BYU had everything right in front of them. They had the eyeballs, the College Gameday experience, the respect, and the chance to silence any remaining doubters. If they beat undefeated, No. 18 Coastal Carolina, they are in prime position for (likely) the Fiesta Bowl. Of course, they still needed to beat San Diego State but let’s be honest, if BYU takes care of business on the road in South Carolina, they very likely beat SDSU in Provo on a chilly December night at elevation to achieve 11-0.
BYU has had just one undefeated season in program history, when they won the title in 1984. The Cougars had a chance to springboard themselves into their second season without a loss had they beaten the Chanticleers.
BYU should have won that game. They had plenty of opportunities. Poor clock and timeout management, questionable coaching decisions in key moments, turnovers, dropped passes, missed blocks, missed tackles, missed assignments, an inexcusable three measly points in the second half, all led to BYU losing to a team they should have beaten. They were a 10.5-point favorite, had the better recruits, the more experienced and talented quarterback, more NFL prospects, bigger, stronger linemen, and fell one yard short of glory. They cost themselves millions of dollars as a program going from (likely) the Fiesta Bowl to a mid-to-low-tier, non-New Year’s bowl. And yes, BYU needs the money just like everyone else during this pandemic, as they have recently laid off several employees.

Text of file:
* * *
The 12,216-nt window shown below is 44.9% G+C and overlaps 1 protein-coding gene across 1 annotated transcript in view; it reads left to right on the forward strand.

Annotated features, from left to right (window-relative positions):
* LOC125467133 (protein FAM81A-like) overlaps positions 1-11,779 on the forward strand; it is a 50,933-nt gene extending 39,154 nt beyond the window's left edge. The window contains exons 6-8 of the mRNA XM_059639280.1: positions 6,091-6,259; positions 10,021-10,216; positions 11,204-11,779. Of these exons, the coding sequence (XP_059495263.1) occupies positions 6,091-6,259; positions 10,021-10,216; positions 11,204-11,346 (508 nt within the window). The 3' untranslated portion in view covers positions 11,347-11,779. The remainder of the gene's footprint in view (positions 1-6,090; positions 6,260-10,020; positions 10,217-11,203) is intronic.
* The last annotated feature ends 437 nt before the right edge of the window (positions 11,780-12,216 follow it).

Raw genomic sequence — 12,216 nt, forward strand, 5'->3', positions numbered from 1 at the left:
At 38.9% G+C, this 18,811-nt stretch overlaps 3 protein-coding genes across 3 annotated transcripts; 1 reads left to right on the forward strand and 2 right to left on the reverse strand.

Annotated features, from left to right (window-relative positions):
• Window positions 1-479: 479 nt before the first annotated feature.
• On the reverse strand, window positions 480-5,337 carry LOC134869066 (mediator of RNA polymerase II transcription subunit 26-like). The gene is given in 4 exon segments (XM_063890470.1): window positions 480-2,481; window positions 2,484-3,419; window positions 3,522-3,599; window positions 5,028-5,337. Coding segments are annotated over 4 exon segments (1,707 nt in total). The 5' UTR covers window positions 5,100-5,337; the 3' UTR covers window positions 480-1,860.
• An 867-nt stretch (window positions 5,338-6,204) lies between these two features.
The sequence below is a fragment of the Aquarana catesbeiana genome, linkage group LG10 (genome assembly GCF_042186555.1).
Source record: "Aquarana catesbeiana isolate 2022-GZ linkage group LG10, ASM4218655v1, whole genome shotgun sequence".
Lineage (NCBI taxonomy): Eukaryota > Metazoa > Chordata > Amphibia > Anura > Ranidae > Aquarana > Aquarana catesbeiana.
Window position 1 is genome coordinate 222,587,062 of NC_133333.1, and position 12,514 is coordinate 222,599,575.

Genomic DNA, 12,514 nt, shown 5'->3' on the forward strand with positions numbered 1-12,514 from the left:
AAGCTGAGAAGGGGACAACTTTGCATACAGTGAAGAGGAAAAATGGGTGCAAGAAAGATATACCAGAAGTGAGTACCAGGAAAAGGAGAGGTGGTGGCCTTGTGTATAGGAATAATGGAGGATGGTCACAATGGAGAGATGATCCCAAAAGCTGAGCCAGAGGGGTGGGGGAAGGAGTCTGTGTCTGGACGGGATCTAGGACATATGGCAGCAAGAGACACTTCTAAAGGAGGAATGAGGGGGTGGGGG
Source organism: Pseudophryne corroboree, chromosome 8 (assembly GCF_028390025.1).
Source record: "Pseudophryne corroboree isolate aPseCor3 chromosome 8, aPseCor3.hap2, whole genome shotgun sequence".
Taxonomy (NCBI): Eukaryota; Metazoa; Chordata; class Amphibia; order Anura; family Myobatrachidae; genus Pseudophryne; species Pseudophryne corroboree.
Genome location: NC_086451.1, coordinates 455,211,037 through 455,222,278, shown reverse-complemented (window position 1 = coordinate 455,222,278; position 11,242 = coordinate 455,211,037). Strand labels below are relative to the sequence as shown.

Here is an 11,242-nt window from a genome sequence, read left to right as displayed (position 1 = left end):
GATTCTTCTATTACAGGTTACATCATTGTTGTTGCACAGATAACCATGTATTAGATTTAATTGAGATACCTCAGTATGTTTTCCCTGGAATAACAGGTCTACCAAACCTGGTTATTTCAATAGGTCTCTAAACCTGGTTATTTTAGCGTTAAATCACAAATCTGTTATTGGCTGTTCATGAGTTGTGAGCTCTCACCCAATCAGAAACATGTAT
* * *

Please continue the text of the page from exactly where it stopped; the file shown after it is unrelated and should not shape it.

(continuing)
They may never have this opportunity again, at least until they align themselves with a power conference in the future.
I say this because of the way BYU normally schedules when the world is not riddled with a pandemic. The scheduling strategy is not conducive to being 9-0 in December. When you play several Power 5 teams in a row to start the season (which is something not even Power 5 teams even do), you set yourself up to fail. Even if you win those games, the attrition, the injuries, the fatigue sets in quickly and BYU lacks the juice to play at a high level against beatable teams (NIU, Toledo, USF, to name a few).
Thanks to the scheduling changes due to COVID, BYU had a much more favorable schedule. BYU is not 9-0 facing the schedule they originally had.
Most assume that the pandemic will not ravage the 2021 or future schedules, suggesting they will continue scheduling several Power 5 teams in a row for years to come. It’s not necessarily because BYU keeps scheduling Power 5 teams as BYU can hang or beat a good number of them, rather it’s when they are schedule and how many. Otherwise, more 8-5 seasons ending in the Idaho Potato Bowl are in the future.
Until the scheduling strategy changes, BYU aligns themselves with a Power 5 conference, or the College Football Playoff Committee changes how they look at teams outside of the Power 5 conferences (laughing out loud), BYU may never be in a position to play in a New Year’s Six bowl ever again. Saturday night was their chance to get there and the coaches and players squandered it.